Example 1: (all kinds of) symmetry. The picture is almost symmetrical (*) except for one point or (**) except for some elements. Moving (*) the cursor to this spot or (**) any element to its appropriate place is encouraged.

Example 2: special points of figures (including centres, right angles). Some figures with marked points and (*) one figure or (**) some figures without mark are given.

Moving the cursor to (*) this point or (**) one of such points is encouraged.

Remark 3. If (**) then after marking each point the cursor returns to its expectant place until all points are marked.

Example 3: centre of symmetry of a set. Central-symmetric set of small figures is given (but its centre does not coincide with the centre of screen). Moving (*) the cursor to its centre is encouraged. (This task is more abstract than ones in Example 1; it is not convenient for teacher's version.)

These tasks differ from ones proposed by J.Piaget in absence of (verbal) demands to children.

Example 4: homothetic transformation. Some figures have their homothetic images with respect to any centre and others do not have ones within the picture (their images and some mark for the centre are elements in teacher's version and are pictograms in computer version).

We hope that reminiscent of such games would improve learning subjects at elder ages.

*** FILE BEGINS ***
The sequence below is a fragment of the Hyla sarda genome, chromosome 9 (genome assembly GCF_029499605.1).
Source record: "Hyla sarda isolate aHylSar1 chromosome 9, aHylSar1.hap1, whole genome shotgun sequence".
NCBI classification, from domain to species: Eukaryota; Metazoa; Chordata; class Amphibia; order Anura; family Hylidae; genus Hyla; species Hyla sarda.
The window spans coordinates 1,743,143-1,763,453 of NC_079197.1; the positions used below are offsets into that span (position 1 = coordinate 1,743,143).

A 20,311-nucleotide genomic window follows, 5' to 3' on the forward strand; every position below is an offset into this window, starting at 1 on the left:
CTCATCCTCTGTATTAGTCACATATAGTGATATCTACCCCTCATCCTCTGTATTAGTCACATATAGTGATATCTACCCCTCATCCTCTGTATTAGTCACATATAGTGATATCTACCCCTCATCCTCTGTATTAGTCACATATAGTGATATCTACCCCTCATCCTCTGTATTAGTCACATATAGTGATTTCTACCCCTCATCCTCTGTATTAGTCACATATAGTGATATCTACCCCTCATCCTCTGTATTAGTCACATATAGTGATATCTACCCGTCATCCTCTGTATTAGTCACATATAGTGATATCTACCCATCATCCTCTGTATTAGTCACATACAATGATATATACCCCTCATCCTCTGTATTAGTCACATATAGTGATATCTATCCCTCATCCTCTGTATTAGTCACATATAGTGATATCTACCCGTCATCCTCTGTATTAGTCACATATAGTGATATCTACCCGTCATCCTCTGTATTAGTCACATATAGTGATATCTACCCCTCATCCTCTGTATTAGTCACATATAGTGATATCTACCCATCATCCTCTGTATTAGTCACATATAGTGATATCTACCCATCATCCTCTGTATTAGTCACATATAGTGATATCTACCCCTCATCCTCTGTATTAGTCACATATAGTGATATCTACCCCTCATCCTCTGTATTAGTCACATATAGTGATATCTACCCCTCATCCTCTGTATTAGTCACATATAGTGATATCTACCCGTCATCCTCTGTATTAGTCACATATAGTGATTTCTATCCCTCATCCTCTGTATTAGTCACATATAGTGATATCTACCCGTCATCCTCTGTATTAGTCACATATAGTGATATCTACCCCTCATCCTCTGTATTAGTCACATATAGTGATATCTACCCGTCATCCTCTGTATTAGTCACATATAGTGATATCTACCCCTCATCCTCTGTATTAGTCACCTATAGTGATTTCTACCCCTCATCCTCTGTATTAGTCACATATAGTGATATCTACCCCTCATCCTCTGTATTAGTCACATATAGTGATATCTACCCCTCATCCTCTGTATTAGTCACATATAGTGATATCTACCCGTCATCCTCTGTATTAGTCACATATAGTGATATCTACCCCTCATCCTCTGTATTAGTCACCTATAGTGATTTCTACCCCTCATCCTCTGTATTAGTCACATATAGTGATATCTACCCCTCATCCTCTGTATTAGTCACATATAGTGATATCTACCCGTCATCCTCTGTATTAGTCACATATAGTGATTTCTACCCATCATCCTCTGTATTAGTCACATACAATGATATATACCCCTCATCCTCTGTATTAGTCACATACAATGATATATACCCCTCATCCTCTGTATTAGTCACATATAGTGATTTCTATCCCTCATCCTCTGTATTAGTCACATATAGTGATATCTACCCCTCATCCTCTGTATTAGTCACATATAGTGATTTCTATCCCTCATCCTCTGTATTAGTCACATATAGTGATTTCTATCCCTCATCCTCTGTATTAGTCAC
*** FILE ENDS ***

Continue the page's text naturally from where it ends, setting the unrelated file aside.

2. Intellectual Eye Measurer

2.1 Definitions and classification

The connection between sciences and life is usually considered as applying known methods (formulas etc.) to solve real tasks. On the contrary, we suggest the using practical experience to make teaching sciences more effective. This approach is related to the idea of advancing learning by L. Vygotsky [1] and is based on the hypothesis: much of really useful knowledge is in mind in advance although in approximate form.

Definition [7]. The problem is said to be intellectual eye measurer (or measurable imagination, intuition) if its condition is strict but the answer may be only approximate or approximate answer is permissible; using any tool (computer, paper, reference book) is forbidden; in sciences the time to answer is about 20 - 30 sec. to avoid immediate counting in head.

This approach distinguishes the following well-known fact: if any problem has a (unique) solution (object) then its solving may be considered as a translating the description of this object from the language of conditions to the language of answers.

Both a main part of condition and an answer may be presented in symbolical (name or denotation), in digital or in (more preferable) real (graphical) forms. Thus, we obtain nine possible combinations of conditions and answers: